One of our longtime and visionary SO leaders, Randy Mascorella from New Mexico, USA, often shares thoughts that inspire me. Her blog this week was like others–filled with insight about the lessons of our movement.
Check out her note below and let me know what you think. I for one wish I’d been at the wedding and that I knew the bride, Desiree Romero, and groom, Ryan Hanson. But even without being there, I’m inspired by their love and their example and I believe their marriage has lessons for all of us.
As children all over the world go back to school this month, very few will be attending classes where the subject matter has anything to do with getting married. But what a great gift it would be if schools taught young people the lessons Randy shares. Prepare, show up, participate. These are lessons that our young Special Olympics Project Unify leaders are trying to teach all over the country as they organize Unified Sports programs, Spread the Word campaigns, and volunteer recruitment drives. They’re asking their peers, their teachers, and their families to do the work necessary to understand differences and the power of inclusion. They’re asking them to show up for acceptance and dignity. They’re asking them to participate in the Special Olympics Dignity Revolution by playing unified and living unified too.
I never thought of Special Olympics as a training ground for marriage before. Silly me. I should know better than to ever underestimate the power of Special Olympics.
They Did and They Will
Originally Featured on the blog Thoughts from Randy
Saturday I had the pleasure of attending my first wedding where the bride and groom were both Special Olympics athletes. Love showed up everywhere at this wedding, and so many moments were tender and “simply them.” I left that cathedral in Santa Fe feeling like I had just attended the wedding of all weddings.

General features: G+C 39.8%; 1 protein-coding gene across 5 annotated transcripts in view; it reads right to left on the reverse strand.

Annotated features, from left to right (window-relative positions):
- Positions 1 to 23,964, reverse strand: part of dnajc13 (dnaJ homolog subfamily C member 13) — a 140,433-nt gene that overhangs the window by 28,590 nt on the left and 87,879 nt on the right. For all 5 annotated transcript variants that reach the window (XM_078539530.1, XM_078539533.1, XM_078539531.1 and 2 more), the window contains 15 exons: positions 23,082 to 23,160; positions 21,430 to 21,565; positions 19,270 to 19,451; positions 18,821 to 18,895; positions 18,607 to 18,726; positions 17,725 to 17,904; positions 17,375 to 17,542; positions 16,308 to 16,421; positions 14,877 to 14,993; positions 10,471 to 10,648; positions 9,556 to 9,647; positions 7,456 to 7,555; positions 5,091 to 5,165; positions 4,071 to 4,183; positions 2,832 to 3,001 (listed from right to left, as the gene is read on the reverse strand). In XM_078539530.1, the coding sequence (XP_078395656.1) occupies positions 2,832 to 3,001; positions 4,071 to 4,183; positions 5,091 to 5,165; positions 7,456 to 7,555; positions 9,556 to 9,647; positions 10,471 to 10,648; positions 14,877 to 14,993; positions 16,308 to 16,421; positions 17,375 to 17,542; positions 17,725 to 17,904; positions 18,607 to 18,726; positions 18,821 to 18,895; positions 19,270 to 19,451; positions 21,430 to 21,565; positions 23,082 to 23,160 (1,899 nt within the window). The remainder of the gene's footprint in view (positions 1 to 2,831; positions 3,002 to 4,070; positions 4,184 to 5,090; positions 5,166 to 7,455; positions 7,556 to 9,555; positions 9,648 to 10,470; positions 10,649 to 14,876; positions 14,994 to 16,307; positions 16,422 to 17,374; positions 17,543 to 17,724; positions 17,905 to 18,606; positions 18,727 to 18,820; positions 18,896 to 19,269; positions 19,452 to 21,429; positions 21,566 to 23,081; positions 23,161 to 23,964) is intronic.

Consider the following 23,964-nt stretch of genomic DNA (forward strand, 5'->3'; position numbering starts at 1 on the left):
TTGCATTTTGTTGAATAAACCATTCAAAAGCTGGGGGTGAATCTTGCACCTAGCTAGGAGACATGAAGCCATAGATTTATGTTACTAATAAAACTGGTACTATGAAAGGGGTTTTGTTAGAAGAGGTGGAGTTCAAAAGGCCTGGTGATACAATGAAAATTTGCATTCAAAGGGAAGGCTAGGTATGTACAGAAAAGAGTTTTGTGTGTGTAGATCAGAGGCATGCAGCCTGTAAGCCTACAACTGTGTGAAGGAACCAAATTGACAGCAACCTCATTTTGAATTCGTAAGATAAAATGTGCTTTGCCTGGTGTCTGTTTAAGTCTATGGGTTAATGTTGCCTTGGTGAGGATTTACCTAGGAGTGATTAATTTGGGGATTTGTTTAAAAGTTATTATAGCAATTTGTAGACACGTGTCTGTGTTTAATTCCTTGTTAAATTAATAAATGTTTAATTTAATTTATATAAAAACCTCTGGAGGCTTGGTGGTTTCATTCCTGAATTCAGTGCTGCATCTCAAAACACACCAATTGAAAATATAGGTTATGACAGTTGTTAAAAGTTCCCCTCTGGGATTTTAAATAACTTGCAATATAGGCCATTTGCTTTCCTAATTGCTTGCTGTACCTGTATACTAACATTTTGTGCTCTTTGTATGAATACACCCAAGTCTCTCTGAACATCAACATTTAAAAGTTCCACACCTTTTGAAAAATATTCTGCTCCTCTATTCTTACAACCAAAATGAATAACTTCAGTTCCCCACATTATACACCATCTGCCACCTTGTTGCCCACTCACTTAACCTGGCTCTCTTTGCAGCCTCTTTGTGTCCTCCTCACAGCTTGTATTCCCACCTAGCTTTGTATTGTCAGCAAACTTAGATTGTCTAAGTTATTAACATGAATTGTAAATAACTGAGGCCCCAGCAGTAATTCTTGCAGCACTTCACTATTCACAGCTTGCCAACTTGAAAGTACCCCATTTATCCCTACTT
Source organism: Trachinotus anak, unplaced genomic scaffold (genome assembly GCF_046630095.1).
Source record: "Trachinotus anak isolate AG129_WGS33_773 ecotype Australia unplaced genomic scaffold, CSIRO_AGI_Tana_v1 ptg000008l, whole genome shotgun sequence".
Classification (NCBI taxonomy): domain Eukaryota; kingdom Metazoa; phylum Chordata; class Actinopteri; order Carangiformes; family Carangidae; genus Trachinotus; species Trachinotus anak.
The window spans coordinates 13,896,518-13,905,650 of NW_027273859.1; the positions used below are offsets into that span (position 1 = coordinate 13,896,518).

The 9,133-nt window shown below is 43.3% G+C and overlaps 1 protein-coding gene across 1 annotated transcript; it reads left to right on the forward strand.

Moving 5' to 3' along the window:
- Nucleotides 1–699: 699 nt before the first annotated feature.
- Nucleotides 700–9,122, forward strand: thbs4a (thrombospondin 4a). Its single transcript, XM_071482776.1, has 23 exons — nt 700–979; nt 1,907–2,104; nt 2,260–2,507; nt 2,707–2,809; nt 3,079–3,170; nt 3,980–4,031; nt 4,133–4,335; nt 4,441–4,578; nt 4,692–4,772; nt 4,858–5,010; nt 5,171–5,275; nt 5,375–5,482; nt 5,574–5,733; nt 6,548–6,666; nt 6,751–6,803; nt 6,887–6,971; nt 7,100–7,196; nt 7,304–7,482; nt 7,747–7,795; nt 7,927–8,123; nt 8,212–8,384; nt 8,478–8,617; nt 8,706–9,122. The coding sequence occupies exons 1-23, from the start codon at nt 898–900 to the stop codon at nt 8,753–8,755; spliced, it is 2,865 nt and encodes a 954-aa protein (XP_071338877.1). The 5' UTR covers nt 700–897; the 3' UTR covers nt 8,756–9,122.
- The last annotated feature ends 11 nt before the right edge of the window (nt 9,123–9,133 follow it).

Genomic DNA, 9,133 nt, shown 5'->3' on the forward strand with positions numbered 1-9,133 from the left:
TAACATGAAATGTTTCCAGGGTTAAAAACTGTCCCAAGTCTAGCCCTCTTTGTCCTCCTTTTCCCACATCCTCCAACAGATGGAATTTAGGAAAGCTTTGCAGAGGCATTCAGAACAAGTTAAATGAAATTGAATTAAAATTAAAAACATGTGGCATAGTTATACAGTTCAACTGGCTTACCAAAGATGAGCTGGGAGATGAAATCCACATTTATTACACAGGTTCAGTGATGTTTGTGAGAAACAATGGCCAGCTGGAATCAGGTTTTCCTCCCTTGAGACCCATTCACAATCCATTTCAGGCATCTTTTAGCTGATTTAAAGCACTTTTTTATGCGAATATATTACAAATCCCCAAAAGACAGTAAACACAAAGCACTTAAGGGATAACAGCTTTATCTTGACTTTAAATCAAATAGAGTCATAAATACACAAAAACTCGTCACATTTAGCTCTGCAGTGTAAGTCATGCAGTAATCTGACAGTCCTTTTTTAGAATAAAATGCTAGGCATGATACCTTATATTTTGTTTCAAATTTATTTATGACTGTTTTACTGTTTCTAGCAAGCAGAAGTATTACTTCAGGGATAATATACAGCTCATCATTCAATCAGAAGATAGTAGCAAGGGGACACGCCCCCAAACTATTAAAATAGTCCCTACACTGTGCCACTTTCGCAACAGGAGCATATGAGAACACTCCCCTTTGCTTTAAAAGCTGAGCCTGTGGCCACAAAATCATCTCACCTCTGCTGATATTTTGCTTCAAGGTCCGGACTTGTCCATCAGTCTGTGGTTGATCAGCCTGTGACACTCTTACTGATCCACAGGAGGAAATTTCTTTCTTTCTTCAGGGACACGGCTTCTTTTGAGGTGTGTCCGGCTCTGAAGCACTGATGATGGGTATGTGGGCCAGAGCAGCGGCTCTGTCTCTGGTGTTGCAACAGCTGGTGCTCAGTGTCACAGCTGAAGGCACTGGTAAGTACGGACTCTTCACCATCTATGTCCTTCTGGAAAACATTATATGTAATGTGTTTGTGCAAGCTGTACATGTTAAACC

The Priest who presided over the ceremony did a beautiful job of creating a message that all 700 of us could relate to. He compared marriage to competing in an Olympic Games.
His first point was PREPARATION, explaining that you don’t just show up and run in the Olympics without having prepared for it. He talked about how much work has to be done before the Games even begin. He shared that our bride and groom started as friends years ago and that over time, their families became friends. They all “worked-out together” to give themselves the best chance for this marriage to succeed.
His second point was about SHOWING UP. How much courage it takes to be there – to make a commitment and keep it – day after day after day. He talked about the fact that there would be good days and bad days, but the most important thing would be that as husband and wife, they honor each other and themselves by continuing to show up.
Lastly, he spoke about PARTICIPATION. He said that unlike other sporting events where winning was what mattered most, Special Olympics was all about participating. He told us that doing one’s best is the thing that makes participating worth celebrating! He congratulated them for embracing that.
I’ve never been married nor have I competed in an Olympic Games, but I thought his three points were relevant to life in general. Prepare, show up, and participate – each one important – all three necessary.